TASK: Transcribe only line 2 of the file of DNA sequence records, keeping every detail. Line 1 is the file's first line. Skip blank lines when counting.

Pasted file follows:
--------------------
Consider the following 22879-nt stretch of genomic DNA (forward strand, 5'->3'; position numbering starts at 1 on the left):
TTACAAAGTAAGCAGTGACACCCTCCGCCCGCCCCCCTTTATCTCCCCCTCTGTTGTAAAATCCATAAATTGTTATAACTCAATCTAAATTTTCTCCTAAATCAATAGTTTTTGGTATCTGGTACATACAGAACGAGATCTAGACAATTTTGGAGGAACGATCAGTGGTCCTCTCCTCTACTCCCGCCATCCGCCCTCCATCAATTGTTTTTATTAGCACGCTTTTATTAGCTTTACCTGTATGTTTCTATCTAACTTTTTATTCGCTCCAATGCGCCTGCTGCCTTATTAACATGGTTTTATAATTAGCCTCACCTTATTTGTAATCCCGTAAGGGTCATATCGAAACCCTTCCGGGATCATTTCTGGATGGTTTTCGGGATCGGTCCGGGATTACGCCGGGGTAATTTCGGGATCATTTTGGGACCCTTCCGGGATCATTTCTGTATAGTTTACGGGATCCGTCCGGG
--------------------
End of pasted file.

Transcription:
TTACAAAGTAAGCAGTGACACCCTCCGCCCGCCCCCCTTTATCTCCCCCTCTGTTGTAAAATCCATAAATTGTTATAACTCAATCTAAATTTTCTCCTAAATCAATAGTTTTTGGTATCTGGTACATACAGAACGAGATCTAGACAATTTTGGAGGAACGATCAGTGGTCCTCTCCTCTACTCCCGCCATCCGCCCTCCATCAATTGTTTTTATTAGCACGCTTTTATTAGCTTTACCTGTATGTTTCTATCTAACTTTTTATTCGCTCCAATGCGCCTGCTGCCTTATTAACATGGTTTTATAATTAGCCTCACCTTATTTGTAATCCCGTAAGGGTCATATCGAAACCCTTCCGGGATCATTTCTGGATGGTTTTCGGGATCGGTCCGGGATTACGCCGGGGTAATTTCGGGATCATTTTGGGACCCTTCCGGGATCATTTCTGTATAGTTTACGGGATCCGTCCGGG